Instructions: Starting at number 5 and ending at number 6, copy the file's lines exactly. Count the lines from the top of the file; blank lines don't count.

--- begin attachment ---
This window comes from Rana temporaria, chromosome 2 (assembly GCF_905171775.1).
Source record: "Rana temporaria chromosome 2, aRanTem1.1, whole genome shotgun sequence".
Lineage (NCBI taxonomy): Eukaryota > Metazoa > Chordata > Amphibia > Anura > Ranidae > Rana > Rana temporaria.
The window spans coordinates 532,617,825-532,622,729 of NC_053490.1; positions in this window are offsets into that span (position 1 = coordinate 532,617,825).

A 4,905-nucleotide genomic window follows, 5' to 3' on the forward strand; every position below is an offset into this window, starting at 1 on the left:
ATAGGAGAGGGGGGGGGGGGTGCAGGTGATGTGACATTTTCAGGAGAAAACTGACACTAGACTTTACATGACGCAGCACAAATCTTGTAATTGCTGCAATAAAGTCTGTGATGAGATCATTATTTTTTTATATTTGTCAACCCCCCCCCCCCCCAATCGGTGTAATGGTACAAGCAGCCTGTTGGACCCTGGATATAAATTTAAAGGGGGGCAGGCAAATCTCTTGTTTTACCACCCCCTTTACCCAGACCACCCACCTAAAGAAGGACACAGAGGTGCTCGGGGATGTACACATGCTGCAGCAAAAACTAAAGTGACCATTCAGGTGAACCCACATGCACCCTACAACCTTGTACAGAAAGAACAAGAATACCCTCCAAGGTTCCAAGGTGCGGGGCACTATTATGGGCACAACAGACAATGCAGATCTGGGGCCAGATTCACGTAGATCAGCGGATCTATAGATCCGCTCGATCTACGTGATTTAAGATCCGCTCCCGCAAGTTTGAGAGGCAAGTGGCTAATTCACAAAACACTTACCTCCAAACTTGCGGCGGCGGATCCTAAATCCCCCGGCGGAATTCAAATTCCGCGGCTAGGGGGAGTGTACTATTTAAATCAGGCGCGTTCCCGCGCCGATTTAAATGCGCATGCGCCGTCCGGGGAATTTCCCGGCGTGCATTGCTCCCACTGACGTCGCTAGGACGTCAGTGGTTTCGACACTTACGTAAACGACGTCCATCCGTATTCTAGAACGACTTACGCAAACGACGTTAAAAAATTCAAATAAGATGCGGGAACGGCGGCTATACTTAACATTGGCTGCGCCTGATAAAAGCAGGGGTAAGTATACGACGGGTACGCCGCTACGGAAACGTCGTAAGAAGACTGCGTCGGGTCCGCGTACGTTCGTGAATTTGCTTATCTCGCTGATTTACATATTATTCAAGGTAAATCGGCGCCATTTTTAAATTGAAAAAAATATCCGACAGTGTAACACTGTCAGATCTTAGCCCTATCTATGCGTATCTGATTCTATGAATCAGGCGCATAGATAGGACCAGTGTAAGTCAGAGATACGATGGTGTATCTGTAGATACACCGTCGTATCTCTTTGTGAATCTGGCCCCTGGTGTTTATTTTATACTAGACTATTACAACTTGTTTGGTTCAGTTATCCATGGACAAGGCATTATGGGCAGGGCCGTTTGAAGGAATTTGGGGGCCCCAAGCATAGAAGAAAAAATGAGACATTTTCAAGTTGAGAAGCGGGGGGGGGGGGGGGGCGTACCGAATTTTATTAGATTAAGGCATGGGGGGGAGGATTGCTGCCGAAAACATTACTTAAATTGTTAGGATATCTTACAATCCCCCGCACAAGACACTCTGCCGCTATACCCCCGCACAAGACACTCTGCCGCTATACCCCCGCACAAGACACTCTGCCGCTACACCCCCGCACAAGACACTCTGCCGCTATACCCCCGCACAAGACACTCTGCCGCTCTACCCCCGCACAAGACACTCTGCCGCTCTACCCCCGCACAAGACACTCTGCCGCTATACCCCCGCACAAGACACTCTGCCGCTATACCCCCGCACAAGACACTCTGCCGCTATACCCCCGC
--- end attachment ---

A 4,905-nucleotide genomic window follows, 5' to 3' on the forward strand; every position below is an offset into this window, starting at 1 on the left:
ATAGGAGAGGGGGGGGGGGGTGCAGGTGATGTGACATTTTCAGGAGAAAACTGACACTAGACTTTACATGACGCAGCACAAATCTTGTAATTGCTGCAATAAAGTCTGTGATGAGATCATTATTTTTTTATATTTGTCAACCCCCCCCCCCCCCAATCGGTGTAATGGTACAAGCAGCCTGTTGGACCCTGGATATAAATTTAAAGGGGGGCAGGCAAATCTCTTGTTTTACCACCCCCTTTACCCAGACCACCCACCTAAAGAAGGACACAGAGGTGCTCGGGGATGTACACATGCTGCAGCAAAAACTAAAGTGACCATTCAGGTGAACCCACATGCACCCTACAACCTTGTACAGAAAGAACAAGAATACCCTCCAAGGTTCCAAGGTGCGGGGCACTATTATGGGCACAACAGACAATGCAGATCTGGGGCCAGATTCACGTAGATCAGCGGATCTATAGATCCGCTCGATCTACGTGATTTAAGATCCGCTCCCGCAAGTTTGAGAGGCAAGTGGCTAATTCACAAAACACTTACCTCCAAACTTGCGGCGGCGGATCCTAAATCCCCCGGCGGAATTCAAATTCCGCGGCTAGGGGGAGTGTACTATTTAAATCAGGCGCGTTCCCGCGCCGATTTAAATGCGCATGCGCCGTCCGGGGAATTTCCCGGCGTGCATTGCTCCCACTGACGTCGCTAGGACGTCAGTGGTTTCGACACTTACGTAAACGACGTCCATCCGTATTCTAGAACGACTTACGCAAACGACGTTAAAAAATTCAAATAAGATGCGGGAACGGCGGCTATACTTAACATTGGCTGCGCCTGATAAAAGCAGGGGTAAGTATACGACGGGTACGCCGCTACGGAAACGTCGTAAGAAGACTGCGTCGGGTCCGCGTACGTTCGTGAATTTGCTTATCTCGCTGATTTACATATTATTCAAGGTAAATCGGCGCCATTTTTAAATTGAAAAAAATATCCGACAGTGTAACACTGTCAGATCTTAGCCCTATCTATGCGTATCTGATTCTATGAATCAGGCGCATAGATAGGACCAGTGTAAGTCAGAGATACGATGGTGTATCTGTAGATACACCGTCGTATCTCTTTGTGAATCTGGCCCCTGGTGTTTATTTTATACTAGACTATTACAACTTGTTTGGTTCAGTTATCCATGGACAAGGCATTATGGGCAGGGCCGTTTGAAGGAATTTGGGGGCCCCAAGCATAGAAGAAAAAATGAGACATTTTCAAGTTGAGAAGCGGGGGGGGGGGGGGGGCGTACCGAATTTTATTAGATTAAGGCATGGGGGGGAGGATTGCTGCCGAAAACATTACTTAAATTGTTAGGATATCTTACAATCCCCCGCACAAGACACTCTGCCGCTATACCCCCGCACAAGACACTCTGCCGCTATACCCCCGCACAAGACACTCTGCCGCTACACCCCCGCACAAGACACTCTGCCGCTATACCCCCGCACAAGACACTCTGCCGCTCTACCCCCGCACAAGACACTCTGCCGCTCTACCCCCGCACAAGACACTCTGCCGCTATACCCCCGCACAAGACACTCTGCCGCTATACCCCCGCACAAGACACTCTGCCGCTATACCCCCGC